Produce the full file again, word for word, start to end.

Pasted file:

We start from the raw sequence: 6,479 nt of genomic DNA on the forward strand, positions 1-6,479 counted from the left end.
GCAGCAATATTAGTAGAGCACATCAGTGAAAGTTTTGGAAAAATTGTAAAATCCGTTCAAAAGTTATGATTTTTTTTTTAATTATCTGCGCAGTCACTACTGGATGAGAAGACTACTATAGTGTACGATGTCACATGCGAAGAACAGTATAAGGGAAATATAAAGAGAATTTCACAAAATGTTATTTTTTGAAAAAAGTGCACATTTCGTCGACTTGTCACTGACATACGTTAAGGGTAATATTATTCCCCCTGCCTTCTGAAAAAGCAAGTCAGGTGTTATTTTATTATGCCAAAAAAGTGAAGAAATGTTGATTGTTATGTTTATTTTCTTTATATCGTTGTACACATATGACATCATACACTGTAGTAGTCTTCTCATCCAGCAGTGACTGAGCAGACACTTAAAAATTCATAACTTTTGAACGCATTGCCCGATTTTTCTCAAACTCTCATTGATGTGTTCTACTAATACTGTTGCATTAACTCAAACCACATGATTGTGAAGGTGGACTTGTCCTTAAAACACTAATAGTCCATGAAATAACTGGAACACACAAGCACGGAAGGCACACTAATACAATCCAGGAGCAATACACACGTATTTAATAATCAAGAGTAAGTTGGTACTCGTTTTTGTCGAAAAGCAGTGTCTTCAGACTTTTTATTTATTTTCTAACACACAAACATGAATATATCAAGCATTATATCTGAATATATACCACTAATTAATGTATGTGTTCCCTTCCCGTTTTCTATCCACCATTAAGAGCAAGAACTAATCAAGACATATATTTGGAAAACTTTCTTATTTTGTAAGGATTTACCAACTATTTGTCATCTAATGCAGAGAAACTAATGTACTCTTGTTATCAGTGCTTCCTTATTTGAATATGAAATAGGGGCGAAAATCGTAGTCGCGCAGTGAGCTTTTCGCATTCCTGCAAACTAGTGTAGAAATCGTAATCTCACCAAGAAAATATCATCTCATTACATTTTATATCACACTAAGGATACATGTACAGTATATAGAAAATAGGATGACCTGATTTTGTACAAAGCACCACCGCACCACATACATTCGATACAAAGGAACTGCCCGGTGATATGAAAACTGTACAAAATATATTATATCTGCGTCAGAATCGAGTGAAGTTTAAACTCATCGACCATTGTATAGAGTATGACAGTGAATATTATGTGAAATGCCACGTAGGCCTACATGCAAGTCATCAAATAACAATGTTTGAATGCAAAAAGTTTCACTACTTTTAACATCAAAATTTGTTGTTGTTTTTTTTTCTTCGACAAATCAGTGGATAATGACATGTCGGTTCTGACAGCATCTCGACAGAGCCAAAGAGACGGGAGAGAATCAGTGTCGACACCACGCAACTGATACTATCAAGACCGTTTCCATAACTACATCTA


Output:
We start from the raw sequence: 6,479 nt of genomic DNA on the forward strand, positions 1-6,479 counted from the left end.
GCAGCAATATTAGTAGAGCACATCAGTGAAAGTTTTGGAAAAATTGTAAAATCCGTTCAAAAGTTATGATTTTTTTTTTAATTATCTGCGCAGTCACTACTGGATGAGAAGACTACTATAGTGTACGATGTCACATGCGAAGAACAGTATAAGGGAAATATAAAGAGAATTTCACAAAATGTTATTTTTTGAAAAAAGTGCACATTTCGTCGACTTGTCACTGACATACGTTAAGGGTAATATTATTCCCCCTGCCTTCTGAAAAAGCAAGTCAGGTGTTATTTTATTATGCCAAAAAAGTGAAGAAATGTTGATTGTTATGTTTATTTTCTTTATATCGTTGTACACATATGACATCATACACTGTAGTAGTCTTCTCATCCAGCAGTGACTGAGCAGACACTTAAAAATTCATAACTTTTGAACGCATTGCCCGATTTTTCTCAAACTCTCATTGATGTGTTCTACTAATACTGTTGCATTAACTCAAACCACATGATTGTGAAGGTGGACTTGTCCTTAAAACACTAATAGTCCATGAAATAACTGGAACACACAAGCACGGAAGGCACACTAATACAATCCAGGAGCAATACACACGTATTTAATAATCAAGAGTAAGTTGGTACTCGTTTTTGTCGAAAAGCAGTGTCTTCAGACTTTTTATTTATTTTCTAACACACAAACATGAATATATCAAGCATTATATCTGAATATATACCACTAATTAATGTATGTGTTCCCTTCCCGTTTTCTATCCACCATTAAGAGCAAGAACTAATCAAGACATATATTTGGAAAACTTTCTTATTTTGTAAGGATTTACCAACTATTTGTCATCTAATGCAGAGAAACTAATGTACTCTTGTTATCAGTGCTTCCTTATTTGAATATGAAATAGGGGCGAAAATCGTAGTCGCGCAGTGAGCTTTTCGCATTCCTGCAAACTAGTGTAGAAATCGTAATCTCACCAAGAAAATATCATCTCATTACATTTTATATCACACTAAGGATACATGTACAGTATATAGAAAATAGGATGACCTGATTTTGTACAAAGCACCACCGCACCACATACATTCGATACAAAGGAACTGCCCGGTGATATGAAAACTGTACAAAATATATTATATCTGCGTCAGAATCGAGTGAAGTTTAAACTCATCGACCATTGTATAGAGTATGACAGTGAATATTATGTGAAATGCCACGTAGGCCTACATGCAAGTCATCAAATAACAATGTTTGAATGCAAAAAGTTTCACTACTTTTAACATCAAAATTTGTTGTTGTTTTTTTTTCTTCGACAAATCAGTGGATAATGACATGTCGGTTCTGACAGCATCTCGACAGAGCCAAAGAGACGGGAGAGAATCAGTGTCGACACCACGCAACTGATACTATCAAGACCGTTTCCATAACTACATCTA